As a woman pursuing the film industry, I think it is very easy for us to fall into the habit of making decisions that we think would be the least conflicting for everyone, but would actually become a lot more taxing on us and the project. Maybe it’s because we feel it is our responsibility? It’s just very disheartening to see that discrimination is still even a problem we need to readdress over and over again. And though I have not been a subject of it blatantly, I almost expect that the day would come. And would I even be surprised? I have been on the receiving end of subtle comments, about being both a woman and a Muslim woman, and they often come from someone being misinformed. In these instances, I look up to my mom, who is a single, working mother of three. Something I have observed is that while she acknowledges the power she has and holds as a woman, she presents herself as a human being first and foremost. Discrimination toward any form of identity is essentially looking at someone as less than human, and though I do not have a proverbial statement that encompasses everything we need to hear about how we will get through this, valuing yourself as a human being and learning your how to present your boundaries often earns you the respect you deserve, at least among those who matter.
We’d love to hear more about your work.
I am going through a sort of transitionary phase in my career. I graduated in May 2018 and immediately started a full-time job as an editor/motion graphics artist at a social media advertising agency while juggling freelance video editing. But I have now made the leap to full-time freelance filmmaking. I would like to find more time to write and direct my own things, while also being a part of my friends’ films in whatever manners I can. I have a long way to go before I can feel comfortable pinpointing my “voice” through the medium of film. However, through this journey of finding my voice, I have become quite conscious of how immensely powerful media is, particularly film because of how subliminal messages can be, and the voices that are behind the work. To me, being a filmmaker is a huge responsibility, as you have the power to shape an audience’s perception of any given topic. As a second generation Syrian-American, I know that I would appreciate accurate representation about my culture from other storytellers, so I only hope that I reflect that through the stories I tell. I would like to handle them with as much care and sensitivity as I can, and I think coming from a background that is often misrepresented allows me to be sentient to those things.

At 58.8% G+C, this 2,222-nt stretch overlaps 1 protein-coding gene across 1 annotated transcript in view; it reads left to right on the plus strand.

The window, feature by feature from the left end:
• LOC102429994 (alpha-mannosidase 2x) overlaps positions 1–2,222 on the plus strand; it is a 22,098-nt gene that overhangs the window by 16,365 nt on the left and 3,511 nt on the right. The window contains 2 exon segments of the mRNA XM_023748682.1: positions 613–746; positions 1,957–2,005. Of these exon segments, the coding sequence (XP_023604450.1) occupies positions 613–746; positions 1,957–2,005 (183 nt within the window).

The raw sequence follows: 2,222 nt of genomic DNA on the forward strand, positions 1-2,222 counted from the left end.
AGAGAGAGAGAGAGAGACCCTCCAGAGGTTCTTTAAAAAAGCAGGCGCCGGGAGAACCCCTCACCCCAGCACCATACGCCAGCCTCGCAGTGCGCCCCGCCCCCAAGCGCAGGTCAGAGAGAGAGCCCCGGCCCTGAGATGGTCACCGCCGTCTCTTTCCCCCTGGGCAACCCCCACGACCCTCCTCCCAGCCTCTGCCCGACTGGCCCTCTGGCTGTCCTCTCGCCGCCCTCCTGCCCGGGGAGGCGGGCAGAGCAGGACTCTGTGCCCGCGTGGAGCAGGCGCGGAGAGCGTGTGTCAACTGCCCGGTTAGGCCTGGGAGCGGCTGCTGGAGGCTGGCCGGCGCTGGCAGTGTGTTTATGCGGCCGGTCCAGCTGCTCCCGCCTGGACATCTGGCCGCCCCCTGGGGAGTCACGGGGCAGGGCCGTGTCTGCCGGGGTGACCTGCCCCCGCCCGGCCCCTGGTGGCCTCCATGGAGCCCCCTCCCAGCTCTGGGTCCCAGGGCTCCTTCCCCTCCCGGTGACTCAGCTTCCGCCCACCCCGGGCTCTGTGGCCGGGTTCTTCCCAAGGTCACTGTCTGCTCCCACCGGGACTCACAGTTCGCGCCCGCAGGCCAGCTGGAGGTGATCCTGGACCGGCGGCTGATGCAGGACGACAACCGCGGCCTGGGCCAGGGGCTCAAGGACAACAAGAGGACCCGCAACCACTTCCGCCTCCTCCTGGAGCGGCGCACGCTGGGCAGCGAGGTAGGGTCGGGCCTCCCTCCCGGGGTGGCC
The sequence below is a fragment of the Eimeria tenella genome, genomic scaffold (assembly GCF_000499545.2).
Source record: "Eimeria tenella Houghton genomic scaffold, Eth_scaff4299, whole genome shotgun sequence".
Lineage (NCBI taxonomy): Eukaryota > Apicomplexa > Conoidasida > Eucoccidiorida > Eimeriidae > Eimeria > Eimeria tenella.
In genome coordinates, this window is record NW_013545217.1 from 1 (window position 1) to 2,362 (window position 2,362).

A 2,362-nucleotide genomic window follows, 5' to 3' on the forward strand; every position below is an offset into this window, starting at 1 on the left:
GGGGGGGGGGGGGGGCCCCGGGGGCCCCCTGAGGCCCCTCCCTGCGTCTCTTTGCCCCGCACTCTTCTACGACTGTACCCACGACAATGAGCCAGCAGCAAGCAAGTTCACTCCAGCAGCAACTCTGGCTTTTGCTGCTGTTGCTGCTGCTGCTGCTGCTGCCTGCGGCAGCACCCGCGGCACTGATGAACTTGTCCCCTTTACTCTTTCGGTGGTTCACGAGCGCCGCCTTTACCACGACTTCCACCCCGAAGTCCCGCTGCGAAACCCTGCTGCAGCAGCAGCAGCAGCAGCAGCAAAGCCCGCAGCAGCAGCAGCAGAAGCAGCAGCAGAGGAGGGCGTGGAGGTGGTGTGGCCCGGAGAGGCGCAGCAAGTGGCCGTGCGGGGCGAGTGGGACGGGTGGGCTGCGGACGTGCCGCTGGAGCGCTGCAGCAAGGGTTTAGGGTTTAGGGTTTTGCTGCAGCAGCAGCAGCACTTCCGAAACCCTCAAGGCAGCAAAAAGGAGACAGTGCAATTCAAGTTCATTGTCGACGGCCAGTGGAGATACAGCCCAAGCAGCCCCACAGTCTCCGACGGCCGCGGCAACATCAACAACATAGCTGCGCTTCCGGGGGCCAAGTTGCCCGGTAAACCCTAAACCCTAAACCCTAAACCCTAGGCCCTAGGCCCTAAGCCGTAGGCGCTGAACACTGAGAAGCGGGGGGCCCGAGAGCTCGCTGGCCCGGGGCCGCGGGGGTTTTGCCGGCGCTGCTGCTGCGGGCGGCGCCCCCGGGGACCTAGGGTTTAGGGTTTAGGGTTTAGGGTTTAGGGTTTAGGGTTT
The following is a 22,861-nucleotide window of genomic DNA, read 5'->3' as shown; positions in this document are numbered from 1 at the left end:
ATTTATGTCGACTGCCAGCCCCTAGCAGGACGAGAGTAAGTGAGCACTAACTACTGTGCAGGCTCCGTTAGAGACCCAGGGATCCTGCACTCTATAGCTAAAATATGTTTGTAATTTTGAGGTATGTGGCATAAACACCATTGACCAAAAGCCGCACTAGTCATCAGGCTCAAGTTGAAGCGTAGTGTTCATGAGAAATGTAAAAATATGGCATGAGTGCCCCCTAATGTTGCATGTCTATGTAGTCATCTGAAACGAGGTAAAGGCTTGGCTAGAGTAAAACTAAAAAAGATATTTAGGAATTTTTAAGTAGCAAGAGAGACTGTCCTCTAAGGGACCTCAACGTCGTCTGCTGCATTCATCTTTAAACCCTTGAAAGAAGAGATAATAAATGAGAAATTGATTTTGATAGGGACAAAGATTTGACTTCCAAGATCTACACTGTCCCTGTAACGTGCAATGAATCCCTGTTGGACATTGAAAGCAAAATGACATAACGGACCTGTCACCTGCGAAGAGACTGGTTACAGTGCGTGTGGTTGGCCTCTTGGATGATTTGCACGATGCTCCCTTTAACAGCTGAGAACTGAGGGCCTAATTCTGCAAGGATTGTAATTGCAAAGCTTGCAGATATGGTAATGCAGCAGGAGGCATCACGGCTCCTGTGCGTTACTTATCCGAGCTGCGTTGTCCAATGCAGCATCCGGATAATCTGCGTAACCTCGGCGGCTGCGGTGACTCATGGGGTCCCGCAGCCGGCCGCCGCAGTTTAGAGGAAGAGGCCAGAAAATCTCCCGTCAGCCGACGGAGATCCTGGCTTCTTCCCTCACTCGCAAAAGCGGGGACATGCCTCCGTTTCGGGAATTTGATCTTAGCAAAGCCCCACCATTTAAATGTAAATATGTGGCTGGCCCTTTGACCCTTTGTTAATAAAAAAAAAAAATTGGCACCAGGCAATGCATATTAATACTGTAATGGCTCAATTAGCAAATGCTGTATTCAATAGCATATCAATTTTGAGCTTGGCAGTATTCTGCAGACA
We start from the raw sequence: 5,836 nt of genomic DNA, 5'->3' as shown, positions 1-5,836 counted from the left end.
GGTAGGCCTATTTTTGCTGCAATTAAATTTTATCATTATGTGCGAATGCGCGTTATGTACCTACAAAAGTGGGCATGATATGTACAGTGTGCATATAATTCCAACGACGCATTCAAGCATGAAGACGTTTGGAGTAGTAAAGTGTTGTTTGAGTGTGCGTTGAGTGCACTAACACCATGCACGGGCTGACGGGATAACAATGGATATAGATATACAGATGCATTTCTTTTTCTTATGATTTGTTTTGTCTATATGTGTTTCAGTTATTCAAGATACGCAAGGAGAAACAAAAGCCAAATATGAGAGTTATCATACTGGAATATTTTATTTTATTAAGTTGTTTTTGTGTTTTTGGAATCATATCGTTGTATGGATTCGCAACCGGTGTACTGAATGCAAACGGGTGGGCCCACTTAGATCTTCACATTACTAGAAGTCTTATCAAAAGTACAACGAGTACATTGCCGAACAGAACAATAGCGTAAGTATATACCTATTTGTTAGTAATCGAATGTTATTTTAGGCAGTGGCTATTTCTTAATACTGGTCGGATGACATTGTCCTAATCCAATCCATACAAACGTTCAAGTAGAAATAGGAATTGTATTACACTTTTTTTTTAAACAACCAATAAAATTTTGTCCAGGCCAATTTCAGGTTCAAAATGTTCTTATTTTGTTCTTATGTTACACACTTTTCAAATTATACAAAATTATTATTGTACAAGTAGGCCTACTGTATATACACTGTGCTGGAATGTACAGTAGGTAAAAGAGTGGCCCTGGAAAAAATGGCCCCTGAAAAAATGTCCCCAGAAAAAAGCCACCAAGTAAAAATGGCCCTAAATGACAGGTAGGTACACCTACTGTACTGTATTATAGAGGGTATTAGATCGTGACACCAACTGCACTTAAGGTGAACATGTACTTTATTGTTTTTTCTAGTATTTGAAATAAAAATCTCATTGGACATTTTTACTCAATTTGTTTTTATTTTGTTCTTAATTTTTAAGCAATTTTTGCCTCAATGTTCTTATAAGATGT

Do you feel like there was something about the experiences you had growing up that played an outsized role in setting you up for success later in life?
I certainly do not believe I have lived a long enough life to have the honor of claiming success in my work just yet. But having lost my father during my early adolescence, I am always reminded of how precious relationships can be, and I strive to nurture those I hold dear to me as much as is conceivably possible. If there truly is a positive to everything, I would say having had that experience allowed me to appreciate people, and continue to want to when I realize I am falling short. That, I will say, is something I feel successful about at this moment, and I know I cannot experience success in my work in the future without my family and friends.
Movie Stills (Amal and Twinkie): Nour Oubeid, Running beach shot: Jeb Burroughs, Crew photo on beach: Seannie Bryan